Continuous positive airway pressure (CPAP) therapy did not reduce the burden of atrial fibrillation (AF) in patients with paroxysmal AF and central or obstructive sleep apnea (OSA), according to research results published in the American Journal of Respiratory and Critical Care Medicine.
To evaluate the effect of CPAP treatment on AF burden, researchers evaluated data from the A3 study (AF, Apnea, Airway Pressure; ClinicalTrials.gov Identifier: NCT02727192), a randomized controlled, parallel-group, open-label trial.
Consecutive adult patients between 18 and 75 years of age diagnosed with paroxysmal AF were screened for sleep apnea. Those with moderate to severe sleep apnea (apnea-hypopnea index ≥15/h) were eligible for inclusion. Participants were randomly assigned 1:1 to either autotitrating CPAP plus usual care for 5 months or to continue usual care alone. The primary study endpoint was the difference between CPAP treatment and usual care in terms of AF burden, measured by loop recorder, from baseline to the final 3 months of the intervention period.
In total, 579 potential participants were identified between 2016 and 2019; 42% of these patients had moderate to severe sleep apnea. Of these, 158 patients (mean age, 63 years, 76% men) participated in the CPAP run-in period, and 109 were ultimately enrolled in the study (CPAP n=55, usual care n=54).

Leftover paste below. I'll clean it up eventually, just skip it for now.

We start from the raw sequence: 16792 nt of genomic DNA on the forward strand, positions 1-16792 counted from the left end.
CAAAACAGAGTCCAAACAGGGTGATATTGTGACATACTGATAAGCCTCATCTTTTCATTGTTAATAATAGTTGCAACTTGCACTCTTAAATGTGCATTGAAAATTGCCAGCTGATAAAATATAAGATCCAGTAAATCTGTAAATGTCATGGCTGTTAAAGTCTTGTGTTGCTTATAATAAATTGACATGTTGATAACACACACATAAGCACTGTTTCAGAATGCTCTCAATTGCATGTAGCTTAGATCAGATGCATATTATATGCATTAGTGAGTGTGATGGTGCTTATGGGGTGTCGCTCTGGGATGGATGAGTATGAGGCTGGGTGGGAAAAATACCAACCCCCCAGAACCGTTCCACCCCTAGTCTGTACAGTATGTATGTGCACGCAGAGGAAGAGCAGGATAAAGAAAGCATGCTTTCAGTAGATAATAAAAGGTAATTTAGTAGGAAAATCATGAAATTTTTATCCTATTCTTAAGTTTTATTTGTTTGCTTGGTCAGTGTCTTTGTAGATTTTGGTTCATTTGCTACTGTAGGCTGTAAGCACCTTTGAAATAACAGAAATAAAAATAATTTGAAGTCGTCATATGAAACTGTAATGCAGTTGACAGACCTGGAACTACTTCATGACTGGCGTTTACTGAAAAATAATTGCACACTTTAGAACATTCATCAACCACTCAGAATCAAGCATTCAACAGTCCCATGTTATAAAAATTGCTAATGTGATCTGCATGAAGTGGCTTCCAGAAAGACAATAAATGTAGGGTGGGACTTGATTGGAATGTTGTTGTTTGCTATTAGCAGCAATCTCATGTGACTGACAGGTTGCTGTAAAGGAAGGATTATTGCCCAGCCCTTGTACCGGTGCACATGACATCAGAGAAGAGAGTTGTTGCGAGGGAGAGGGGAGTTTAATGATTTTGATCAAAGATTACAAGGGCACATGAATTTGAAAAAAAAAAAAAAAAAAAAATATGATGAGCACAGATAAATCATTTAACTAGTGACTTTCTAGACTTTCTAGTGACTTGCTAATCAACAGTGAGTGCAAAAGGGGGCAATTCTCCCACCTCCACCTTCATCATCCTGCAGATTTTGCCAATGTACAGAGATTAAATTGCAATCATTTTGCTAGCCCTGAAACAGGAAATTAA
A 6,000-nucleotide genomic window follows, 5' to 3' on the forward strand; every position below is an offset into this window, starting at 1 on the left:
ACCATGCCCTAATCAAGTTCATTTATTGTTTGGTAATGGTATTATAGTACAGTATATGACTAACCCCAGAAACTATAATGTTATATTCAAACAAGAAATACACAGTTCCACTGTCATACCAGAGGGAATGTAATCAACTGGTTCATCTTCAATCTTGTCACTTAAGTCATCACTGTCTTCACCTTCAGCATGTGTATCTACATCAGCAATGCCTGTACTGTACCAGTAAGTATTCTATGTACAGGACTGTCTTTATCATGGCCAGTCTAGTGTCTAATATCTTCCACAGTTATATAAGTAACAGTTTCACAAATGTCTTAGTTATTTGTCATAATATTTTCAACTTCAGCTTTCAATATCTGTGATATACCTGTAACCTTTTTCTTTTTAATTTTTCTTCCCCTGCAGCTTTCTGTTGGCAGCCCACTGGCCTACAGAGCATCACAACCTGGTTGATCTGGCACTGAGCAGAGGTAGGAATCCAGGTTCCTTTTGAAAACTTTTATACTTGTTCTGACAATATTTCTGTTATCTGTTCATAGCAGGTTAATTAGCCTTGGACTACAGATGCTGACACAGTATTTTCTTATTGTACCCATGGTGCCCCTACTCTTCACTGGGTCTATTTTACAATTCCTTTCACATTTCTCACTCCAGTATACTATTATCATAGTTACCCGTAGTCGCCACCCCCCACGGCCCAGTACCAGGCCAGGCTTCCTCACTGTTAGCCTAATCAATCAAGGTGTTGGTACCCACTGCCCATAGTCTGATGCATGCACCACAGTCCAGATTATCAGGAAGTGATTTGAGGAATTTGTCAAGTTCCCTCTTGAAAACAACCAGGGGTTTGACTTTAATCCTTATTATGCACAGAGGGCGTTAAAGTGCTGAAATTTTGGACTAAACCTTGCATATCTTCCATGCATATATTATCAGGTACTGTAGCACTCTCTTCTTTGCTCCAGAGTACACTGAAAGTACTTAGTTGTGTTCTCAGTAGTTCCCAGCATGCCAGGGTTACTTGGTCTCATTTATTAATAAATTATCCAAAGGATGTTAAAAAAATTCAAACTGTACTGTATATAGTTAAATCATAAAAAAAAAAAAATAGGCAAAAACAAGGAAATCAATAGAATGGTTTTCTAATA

During the final 3 months of the intervention, median CPAP pressure was 6.8 cm H2O (interquartile range, 6.0-9.0 cm H2O), and mean time of CPAP use was 4.4±1.9 hours per night. Residual apnea-hypopnea index was 2.3±1.9 events per hour during CPAP use, demonstrating good sleep apnea control.
From baseline to the final 3 months, participants in the CPAP group reduced their time in AF a total of 0.6 percentage points more than the control group (95% CI, -2.55 to 1.30; P =.52) — indicating no effect of the CPAP intervention. A total of 6 patients in this group also started either amiodarone or flecainide treatment because of symptomatic AF during follow-up. However, there were fewer cardioversions in this group compared with the control group (3 vs 6).
The percentage of patients who experienced at least a 25% reduction in AF burden was 41% in the CPAP group compared with 31% in the control group, but between-group difference was nonsignificant (-9.3 percentage points; 95% CI, -2.6 to 8.7). Continuous positive airway pressure use at least 4 hours per night did not improve the effect of treatment on the primary endpoint. Duration of AF did not appear to affect the outcomes of CPAP therapy.
A total of 9 serious adverse events occurred in 8 patients: 7 in the CPAP group and 2 in the control group. Study limitations include a relatively small sample size, a “lower than anticipated” observed percentage time in AF, and a lack of generalizability outside of this specific study population.
“To our knowledge, this is the first prospective, randomized controlled study to evaluate the effect of CPAP treatment on the burden of AF,” the researchers wrote. “Despite observational data suggesting that OSA is a cause of AF recurrence after cardioversion and pulmonary vein isolation, CPAP treatment does not seem to reduce or prevent paroxysmal AF.”
Traaen GM, Aakerøy L, Hunt T-E, et al. Effect of continuous positive airway pressure on arrhythmia in atrial fibrillation and sleep apnea: a randomized controlled trial. Am J Respir Crit Care Med. Published online May 3, 2021. doi:10.1164/rccm.202011-4133OC
This article originally appeared on Pulmonology Advisor